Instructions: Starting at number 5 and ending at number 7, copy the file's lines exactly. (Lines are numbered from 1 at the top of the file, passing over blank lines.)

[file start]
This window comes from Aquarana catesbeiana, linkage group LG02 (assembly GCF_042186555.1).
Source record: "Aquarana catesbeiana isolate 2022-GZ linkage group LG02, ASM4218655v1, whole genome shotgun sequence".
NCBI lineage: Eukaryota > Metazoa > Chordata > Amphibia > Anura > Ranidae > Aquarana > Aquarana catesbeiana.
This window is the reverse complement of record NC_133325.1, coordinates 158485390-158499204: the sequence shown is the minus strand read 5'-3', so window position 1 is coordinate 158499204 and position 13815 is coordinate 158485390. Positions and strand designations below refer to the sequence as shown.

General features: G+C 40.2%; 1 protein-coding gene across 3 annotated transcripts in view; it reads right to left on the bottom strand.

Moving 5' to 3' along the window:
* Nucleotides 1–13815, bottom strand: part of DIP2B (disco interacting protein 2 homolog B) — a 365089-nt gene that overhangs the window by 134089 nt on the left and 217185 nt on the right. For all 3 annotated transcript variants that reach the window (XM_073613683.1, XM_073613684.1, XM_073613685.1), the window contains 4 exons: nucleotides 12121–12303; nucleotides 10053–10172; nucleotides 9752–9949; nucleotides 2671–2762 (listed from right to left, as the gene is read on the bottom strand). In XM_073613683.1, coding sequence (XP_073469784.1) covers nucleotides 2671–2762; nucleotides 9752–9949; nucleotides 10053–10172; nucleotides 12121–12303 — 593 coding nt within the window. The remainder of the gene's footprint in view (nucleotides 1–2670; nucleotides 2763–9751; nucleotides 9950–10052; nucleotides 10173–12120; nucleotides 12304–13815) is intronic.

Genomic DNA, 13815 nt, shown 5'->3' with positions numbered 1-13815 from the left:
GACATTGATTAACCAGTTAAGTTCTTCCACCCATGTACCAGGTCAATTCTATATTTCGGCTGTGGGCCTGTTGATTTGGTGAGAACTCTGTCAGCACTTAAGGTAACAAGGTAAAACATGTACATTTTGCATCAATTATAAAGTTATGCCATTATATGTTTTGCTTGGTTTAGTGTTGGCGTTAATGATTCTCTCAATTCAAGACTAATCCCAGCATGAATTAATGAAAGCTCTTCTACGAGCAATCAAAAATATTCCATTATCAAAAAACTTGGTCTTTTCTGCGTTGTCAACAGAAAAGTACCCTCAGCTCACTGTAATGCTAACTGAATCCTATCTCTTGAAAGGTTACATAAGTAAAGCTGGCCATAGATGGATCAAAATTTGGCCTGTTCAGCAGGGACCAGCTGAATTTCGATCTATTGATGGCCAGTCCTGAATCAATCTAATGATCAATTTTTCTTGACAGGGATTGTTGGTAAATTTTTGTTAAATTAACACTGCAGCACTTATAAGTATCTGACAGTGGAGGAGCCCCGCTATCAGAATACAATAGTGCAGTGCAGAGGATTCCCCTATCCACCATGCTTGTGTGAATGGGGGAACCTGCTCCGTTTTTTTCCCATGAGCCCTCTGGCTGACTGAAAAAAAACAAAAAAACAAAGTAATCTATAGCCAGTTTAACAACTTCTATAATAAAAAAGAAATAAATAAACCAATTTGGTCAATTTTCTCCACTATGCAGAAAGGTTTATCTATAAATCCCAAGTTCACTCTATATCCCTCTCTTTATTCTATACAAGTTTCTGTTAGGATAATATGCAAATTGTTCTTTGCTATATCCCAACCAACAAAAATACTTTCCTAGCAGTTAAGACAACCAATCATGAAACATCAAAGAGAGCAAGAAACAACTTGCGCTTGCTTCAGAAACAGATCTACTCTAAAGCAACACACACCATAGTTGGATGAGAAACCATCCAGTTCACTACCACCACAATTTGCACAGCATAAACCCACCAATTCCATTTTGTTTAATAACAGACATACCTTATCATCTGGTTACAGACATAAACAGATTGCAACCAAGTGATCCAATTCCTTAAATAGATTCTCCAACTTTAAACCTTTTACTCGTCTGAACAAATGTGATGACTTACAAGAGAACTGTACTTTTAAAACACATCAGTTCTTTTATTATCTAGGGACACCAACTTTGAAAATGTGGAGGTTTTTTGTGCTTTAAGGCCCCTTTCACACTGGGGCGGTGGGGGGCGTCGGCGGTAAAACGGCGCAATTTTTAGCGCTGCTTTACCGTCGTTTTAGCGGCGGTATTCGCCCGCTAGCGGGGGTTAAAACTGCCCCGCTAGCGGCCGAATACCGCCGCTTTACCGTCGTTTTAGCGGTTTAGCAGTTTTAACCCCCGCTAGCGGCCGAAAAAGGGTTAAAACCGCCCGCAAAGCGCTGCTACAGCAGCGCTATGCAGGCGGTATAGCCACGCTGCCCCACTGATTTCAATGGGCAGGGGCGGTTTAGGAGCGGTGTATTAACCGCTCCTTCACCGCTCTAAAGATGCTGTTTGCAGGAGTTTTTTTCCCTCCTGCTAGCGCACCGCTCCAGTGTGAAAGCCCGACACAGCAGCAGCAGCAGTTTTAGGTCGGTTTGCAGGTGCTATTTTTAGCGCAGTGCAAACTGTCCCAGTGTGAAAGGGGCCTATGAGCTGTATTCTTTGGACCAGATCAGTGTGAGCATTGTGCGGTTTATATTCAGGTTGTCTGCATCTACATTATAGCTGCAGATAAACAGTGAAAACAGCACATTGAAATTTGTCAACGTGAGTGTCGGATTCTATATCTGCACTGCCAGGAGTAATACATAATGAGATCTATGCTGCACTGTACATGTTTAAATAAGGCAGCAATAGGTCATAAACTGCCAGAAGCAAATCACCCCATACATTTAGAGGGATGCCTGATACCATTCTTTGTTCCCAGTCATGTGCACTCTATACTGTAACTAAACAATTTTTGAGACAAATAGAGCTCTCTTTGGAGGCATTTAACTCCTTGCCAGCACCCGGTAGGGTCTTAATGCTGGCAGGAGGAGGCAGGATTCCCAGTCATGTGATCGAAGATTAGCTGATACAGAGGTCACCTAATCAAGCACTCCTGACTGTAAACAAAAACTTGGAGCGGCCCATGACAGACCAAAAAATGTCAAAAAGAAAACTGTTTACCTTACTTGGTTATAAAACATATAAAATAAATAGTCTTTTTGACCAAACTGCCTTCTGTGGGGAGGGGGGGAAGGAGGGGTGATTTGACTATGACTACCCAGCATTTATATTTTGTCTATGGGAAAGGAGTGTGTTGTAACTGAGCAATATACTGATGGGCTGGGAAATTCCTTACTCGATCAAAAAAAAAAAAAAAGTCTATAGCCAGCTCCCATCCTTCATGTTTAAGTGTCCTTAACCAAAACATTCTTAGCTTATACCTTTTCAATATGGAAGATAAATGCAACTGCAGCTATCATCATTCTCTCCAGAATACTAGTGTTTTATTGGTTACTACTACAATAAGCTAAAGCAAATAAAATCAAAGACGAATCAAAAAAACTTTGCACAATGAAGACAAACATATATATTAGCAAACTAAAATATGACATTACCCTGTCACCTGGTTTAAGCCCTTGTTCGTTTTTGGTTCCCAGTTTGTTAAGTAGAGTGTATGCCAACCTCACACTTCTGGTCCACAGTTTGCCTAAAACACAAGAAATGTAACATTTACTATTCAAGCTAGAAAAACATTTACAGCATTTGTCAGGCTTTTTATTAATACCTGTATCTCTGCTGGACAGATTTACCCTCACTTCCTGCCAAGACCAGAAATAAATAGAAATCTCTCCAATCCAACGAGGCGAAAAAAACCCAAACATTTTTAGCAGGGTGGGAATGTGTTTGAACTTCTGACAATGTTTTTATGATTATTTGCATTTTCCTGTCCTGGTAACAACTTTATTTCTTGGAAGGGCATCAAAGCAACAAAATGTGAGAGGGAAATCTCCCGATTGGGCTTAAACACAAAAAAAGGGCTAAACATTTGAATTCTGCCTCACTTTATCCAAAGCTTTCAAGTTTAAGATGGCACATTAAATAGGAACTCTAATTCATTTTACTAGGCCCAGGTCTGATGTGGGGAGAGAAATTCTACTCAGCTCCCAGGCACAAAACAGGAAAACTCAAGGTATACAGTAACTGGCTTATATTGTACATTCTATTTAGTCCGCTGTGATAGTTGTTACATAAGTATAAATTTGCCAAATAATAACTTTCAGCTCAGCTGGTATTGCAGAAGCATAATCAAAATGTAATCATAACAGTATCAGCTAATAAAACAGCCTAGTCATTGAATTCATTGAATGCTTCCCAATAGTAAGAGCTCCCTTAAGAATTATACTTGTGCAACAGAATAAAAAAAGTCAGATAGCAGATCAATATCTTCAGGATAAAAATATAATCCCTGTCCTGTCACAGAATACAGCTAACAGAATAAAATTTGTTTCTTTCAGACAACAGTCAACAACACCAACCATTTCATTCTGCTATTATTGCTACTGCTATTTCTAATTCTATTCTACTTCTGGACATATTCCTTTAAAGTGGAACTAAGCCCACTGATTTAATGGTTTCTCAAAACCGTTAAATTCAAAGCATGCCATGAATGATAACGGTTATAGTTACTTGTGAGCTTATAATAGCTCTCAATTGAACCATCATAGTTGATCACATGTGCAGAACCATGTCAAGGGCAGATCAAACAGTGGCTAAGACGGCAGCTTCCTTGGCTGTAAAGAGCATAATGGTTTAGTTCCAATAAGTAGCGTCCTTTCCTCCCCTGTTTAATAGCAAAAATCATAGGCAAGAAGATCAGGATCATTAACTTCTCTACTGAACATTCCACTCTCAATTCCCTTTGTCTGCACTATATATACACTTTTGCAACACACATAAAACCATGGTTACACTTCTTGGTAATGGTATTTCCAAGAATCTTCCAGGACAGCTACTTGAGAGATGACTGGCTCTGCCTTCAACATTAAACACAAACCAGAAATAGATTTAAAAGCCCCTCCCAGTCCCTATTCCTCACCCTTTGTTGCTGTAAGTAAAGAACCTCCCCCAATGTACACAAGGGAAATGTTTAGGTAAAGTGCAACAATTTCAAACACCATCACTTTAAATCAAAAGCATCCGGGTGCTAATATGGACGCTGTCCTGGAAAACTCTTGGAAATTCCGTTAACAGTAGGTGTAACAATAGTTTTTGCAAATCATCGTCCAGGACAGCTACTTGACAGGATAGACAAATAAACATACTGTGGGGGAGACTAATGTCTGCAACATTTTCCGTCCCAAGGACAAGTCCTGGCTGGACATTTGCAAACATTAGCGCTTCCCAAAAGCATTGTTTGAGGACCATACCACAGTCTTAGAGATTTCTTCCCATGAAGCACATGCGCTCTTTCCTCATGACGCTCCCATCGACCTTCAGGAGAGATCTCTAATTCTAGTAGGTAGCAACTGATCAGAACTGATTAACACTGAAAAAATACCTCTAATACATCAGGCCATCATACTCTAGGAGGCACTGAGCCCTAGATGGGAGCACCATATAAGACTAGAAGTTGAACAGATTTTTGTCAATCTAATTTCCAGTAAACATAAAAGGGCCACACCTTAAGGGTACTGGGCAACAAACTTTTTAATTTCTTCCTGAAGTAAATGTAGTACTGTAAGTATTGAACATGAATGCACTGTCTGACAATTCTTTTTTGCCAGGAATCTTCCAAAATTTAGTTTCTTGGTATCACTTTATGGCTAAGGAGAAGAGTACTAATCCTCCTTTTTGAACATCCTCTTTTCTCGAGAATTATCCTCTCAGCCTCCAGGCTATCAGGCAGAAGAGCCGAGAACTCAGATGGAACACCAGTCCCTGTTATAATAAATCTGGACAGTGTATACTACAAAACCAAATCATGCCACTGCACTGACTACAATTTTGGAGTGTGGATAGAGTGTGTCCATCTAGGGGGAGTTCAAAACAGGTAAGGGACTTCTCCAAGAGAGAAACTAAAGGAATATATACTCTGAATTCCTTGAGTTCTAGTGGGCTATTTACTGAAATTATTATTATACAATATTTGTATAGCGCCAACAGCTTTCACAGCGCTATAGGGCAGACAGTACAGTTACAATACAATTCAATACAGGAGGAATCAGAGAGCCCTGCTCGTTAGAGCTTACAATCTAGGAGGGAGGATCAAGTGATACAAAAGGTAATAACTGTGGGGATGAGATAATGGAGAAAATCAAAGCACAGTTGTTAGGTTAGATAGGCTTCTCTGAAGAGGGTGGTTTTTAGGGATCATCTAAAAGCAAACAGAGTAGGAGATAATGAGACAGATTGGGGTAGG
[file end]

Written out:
General features: G+C 40.2%; 1 protein-coding gene across 3 annotated transcripts in view; it reads right to left on the bottom strand.

Moving 5' to 3' along the window:
* Nucleotides 1–13815, bottom strand: part of DIP2B (disco interacting protein 2 homolog B) — a 365089-nt gene that overhangs the window by 134089 nt on the left and 217185 nt on the right. For all 3 annotated transcript variants that reach the window (XM_073613683.1, XM_073613684.1, XM_073613685.1), the window contains 4 exons: nucleotides 12121–12303; nucleotides 10053–10172; nucleotides 9752–9949; nucleotides 2671–2762 (listed from right to left, as the gene is read on the bottom strand). In XM_073613683.1, coding sequence (XP_073469784.1) covers nucleotides 2671–2762; nucleotides 9752–9949; nucleotides 10053–10172; nucleotides 12121–12303 — 593 coding nt within the window. The remainder of the gene's footprint in view (nucleotides 1–2670; nucleotides 2763–9751; nucleotides 9950–10052; nucleotides 10173–12120; nucleotides 12304–13815) is intronic.